All States Urged to Prevent Arms Race in Outer Space and to Promote International Co-Operation

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All States urged to prevent arms race in outer space and to promote international co-operation

All States, in particular those with major space capabilities, have been urged by the General Assembly to "contribute actively to the goal of preventing an arms race in outer space as an essential condition for the promotion of international co-operation in the exploration and uses of outer space for peaceful purposes."

The approval of resolution 40/162, sponsored by Austria, was recommended by the Special Political Committee. The plenary adopted the text on 16 December without a vote.

Under other provisions, the Assembly: asked the Committee on the Peaceful Uses of Outer Space to continue to consider, as a matter of priority, ways to maintain outer space for peaceful purposes; called on that body and its two Sub-Committees--one on legal matters, the other on scientific and technical topics--to continue their tasks. States not yet party to international treaties governing the uses of outer space were invited to consider ratifying or acceding to those treaties.

The Assembly endorsed the Outer Space Committee recommendation that it Legal Sub-Committee should continue considering the legal implications of remote sensing of the Earth from space, with the aim of finalizing the draft set of principles relating to remote sensing. That subsidiary body was also to elaborate draft principles relevant to the use of nuclear power sources in outer space, and to consider the definition and delimitation of outer space and the character and use of the geostationary orbit.

In connection with the Scientific and Technical Sub-Committee's consideration of the implementation of the recommendation of the Second United Nations Conference on the Exploration and Peaceful Uses of Outer Space (UNISPACE 82), the urgent implementation of certain recommendations of that Conference was called for, namely that:

--All countries should have the opportunity to use the techniques resulting from medical studies in space;

--Data banks at the national and regional levels should be strengthened and expanded and an international space information service should be established to function as a centre of coordination; and

--The United Nations should support the creation of adequate space training centres at the regional level and necessary funding for the development of such centres should be made available through financial institutions and the organization of a fellowship programme for candidates from developing countries for "in-depth, longterm exposure" to space technology or applications. (For details of UNISPACE 82 recommendations, see UN Chronicle 1982, No.9.)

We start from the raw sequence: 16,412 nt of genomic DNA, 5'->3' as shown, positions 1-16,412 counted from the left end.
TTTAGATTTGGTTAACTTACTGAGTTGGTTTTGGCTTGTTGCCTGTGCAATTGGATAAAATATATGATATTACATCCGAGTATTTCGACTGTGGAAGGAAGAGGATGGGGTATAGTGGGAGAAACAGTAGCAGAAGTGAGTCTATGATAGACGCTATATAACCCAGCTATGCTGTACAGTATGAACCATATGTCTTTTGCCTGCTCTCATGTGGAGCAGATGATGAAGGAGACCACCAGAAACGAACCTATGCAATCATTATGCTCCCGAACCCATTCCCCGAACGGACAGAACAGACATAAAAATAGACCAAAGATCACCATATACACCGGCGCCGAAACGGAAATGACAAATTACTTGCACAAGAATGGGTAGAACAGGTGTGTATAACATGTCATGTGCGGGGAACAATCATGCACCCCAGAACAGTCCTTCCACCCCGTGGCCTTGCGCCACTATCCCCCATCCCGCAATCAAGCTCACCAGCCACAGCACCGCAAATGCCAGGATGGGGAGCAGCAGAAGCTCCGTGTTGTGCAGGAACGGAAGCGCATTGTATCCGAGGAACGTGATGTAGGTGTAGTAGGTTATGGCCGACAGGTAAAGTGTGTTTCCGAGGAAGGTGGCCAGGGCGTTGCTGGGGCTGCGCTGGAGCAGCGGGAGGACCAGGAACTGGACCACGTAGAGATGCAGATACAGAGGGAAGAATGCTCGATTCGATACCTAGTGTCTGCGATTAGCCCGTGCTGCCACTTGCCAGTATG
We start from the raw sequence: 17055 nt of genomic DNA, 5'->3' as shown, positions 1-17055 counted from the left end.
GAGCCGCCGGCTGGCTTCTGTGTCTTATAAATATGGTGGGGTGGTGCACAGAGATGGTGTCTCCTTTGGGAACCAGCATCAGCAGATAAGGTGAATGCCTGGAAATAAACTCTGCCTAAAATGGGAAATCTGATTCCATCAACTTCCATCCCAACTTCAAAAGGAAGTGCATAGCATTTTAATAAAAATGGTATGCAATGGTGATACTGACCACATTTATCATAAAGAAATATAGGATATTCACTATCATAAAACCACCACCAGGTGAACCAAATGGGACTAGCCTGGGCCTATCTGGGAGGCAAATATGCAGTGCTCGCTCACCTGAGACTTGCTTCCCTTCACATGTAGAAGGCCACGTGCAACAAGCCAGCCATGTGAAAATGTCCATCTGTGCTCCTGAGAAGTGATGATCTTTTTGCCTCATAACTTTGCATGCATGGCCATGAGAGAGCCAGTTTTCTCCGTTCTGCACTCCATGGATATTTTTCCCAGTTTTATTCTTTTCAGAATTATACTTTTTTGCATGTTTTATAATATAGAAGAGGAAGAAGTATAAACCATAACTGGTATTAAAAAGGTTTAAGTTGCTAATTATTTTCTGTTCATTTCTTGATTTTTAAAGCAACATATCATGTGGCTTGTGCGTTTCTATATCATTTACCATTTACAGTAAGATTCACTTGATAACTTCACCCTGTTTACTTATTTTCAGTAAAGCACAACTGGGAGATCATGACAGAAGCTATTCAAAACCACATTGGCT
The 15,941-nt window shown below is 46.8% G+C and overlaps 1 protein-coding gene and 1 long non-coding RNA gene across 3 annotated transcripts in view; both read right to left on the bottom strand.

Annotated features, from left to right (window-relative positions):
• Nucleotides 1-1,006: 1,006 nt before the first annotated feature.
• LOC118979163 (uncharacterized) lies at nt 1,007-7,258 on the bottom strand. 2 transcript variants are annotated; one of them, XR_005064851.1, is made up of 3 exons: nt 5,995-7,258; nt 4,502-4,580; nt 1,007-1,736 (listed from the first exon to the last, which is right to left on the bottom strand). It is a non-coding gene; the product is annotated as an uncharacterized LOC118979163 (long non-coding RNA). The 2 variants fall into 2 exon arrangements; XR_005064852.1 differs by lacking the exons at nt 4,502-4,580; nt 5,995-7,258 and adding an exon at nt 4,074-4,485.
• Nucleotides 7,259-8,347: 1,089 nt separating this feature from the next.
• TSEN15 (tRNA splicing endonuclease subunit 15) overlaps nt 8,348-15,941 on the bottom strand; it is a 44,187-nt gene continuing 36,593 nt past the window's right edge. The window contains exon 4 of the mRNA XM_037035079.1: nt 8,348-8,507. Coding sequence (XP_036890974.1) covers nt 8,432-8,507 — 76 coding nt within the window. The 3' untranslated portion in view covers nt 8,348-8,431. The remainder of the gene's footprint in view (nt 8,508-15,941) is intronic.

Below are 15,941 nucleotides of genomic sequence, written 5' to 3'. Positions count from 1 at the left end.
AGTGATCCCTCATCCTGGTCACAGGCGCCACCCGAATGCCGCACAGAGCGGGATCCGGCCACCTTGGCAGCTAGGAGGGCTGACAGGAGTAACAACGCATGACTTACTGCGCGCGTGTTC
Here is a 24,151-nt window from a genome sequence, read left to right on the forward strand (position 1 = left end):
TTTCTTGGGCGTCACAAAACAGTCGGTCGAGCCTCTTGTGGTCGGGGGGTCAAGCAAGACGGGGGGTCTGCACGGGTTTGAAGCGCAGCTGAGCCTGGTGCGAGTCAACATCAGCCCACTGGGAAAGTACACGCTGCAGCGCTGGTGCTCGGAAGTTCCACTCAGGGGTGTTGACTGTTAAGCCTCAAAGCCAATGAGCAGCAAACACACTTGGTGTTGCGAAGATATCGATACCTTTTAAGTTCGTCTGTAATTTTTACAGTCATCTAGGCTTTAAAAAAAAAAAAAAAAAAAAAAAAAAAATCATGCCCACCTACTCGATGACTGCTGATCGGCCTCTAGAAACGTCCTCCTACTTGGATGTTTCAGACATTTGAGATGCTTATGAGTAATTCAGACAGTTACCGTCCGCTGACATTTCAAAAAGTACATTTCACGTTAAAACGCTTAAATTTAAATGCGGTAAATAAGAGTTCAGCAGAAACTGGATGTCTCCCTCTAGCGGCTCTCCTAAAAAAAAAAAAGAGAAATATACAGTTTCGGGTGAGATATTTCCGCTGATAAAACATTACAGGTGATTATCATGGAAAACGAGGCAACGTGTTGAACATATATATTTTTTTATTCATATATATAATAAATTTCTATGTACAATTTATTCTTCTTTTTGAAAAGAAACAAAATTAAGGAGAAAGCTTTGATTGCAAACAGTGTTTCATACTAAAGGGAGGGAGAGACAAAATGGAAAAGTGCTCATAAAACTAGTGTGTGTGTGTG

The Space Committee's Scientific and Technical Sub-Committee was also to give priority consideration to the United Nations Programme on Space Applications and the coordination of space activities within the United Nations system, questions relating to remote sensing of the Earth by satellite and use of nuclear power sensing in outer space. The Sub-Committee was also to continue consideration of space transportation systems, the geostationary orbit and life sciences, including space medicine, and give special attention to the theme "Remote sensing for developing countries."

The Assembly also endorsed the granting of permanent observe status in the Outer Space Committee to the International Telecommunications Satellite Organization and the International System and Organization of Space Communications. It affirmed that the interference new satellite systems might cause to systems already registered with the International Telecommunication Union (ITU) should not exceed the limits specified in relevant provisions of the ITU Radio Regulations applicable to space services.

Reports: The Special Political Committee reviewed a number of documents relating to outer space activities, including the report of the Committee on the Peaceful Uses of Outer Space (A/40/20) on its twenty-eighth session (17-28 June 1985); a report of the Secretary-General on implementation of UNISPACE 82 recommendations (A/40/621); and a 13 November 1985 letter from the USSR to the Secretary-General (A/SPC/40/3) containing proposals "concerning main lines and principles of international cooperation in the peaceful exploitation of outer space under conditions of its non-militarization". …